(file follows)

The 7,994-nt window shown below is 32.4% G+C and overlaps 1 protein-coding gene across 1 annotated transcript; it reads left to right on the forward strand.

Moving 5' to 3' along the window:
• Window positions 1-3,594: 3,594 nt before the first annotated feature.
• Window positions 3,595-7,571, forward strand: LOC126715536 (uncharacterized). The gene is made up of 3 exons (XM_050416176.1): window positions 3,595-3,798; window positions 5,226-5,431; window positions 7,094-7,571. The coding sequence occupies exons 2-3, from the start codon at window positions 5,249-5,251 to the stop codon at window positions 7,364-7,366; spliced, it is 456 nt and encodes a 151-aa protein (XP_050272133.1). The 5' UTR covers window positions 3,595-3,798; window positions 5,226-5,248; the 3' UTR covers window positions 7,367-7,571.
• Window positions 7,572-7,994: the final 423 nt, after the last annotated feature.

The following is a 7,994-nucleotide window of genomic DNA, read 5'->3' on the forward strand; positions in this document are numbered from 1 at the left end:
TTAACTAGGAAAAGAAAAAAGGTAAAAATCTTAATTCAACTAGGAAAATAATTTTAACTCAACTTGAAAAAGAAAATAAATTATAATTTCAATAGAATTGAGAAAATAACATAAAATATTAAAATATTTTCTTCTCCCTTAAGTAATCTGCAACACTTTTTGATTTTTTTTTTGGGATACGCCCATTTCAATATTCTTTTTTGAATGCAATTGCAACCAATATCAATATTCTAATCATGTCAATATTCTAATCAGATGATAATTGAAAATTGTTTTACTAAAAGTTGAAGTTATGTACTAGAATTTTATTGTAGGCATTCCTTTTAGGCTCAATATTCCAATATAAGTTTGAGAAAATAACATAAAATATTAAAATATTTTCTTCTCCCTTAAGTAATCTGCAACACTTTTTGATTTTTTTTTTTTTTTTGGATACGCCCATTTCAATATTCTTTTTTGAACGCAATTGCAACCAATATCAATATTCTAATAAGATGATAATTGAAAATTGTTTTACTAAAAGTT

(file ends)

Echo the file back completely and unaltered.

The 7,994-nt window shown below is 32.4% G+C and overlaps 1 protein-coding gene across 1 annotated transcript; it reads left to right on the forward strand.

Moving 5' to 3' along the window:
• Window positions 1-3,594: 3,594 nt before the first annotated feature.
• Window positions 3,595-7,571, forward strand: LOC126715536 (uncharacterized). The gene is made up of 3 exons (XM_050416176.1): window positions 3,595-3,798; window positions 5,226-5,431; window positions 7,094-7,571. The coding sequence occupies exons 2-3, from the start codon at window positions 5,249-5,251 to the stop codon at window positions 7,364-7,366; spliced, it is 456 nt and encodes a 151-aa protein (XP_050272133.1). The 5' UTR covers window positions 3,595-3,798; window positions 5,226-5,248; the 3' UTR covers window positions 7,367-7,571.
• Window positions 7,572-7,994: the final 423 nt, after the last annotated feature.

The following is a 7,994-nucleotide window of genomic DNA, read 5'->3' on the forward strand; positions in this document are numbered from 1 at the left end:
TTAACTAGGAAAAGAAAAAAGGTAAAAATCTTAATTCAACTAGGAAAATAATTTTAACTCAACTTGAAAAAGAAAATAAATTATAATTTCAATAGAATTGAGAAAATAACATAAAATATTAAAATATTTTCTTCTCCCTTAAGTAATCTGCAACACTTTTTGATTTTTTTTTTGGGATACGCCCATTTCAATATTCTTTTTTGAATGCAATTGCAACCAATATCAATATTCTAATCATGTCAATATTCTAATCAGATGATAATTGAAAATTGTTTTACTAAAAGTTGAAGTTATGTACTAGAATTTTATTGTAGGCATTCCTTTTAGGCTCAATATTCCAATATAAGTTTGAGAAAATAACATAAAATATTAAAATATTTTCTTCTCCCTTAAGTAATCTGCAACACTTTTTGATTTTTTTTTTTTTTTTGGATACGCCCATTTCAATATTCTTTTTTGAACGCAATTGCAACCAATATCAATATTCTAATAAGATGATAATTGAAAATTGTTTTACTAAAAGTT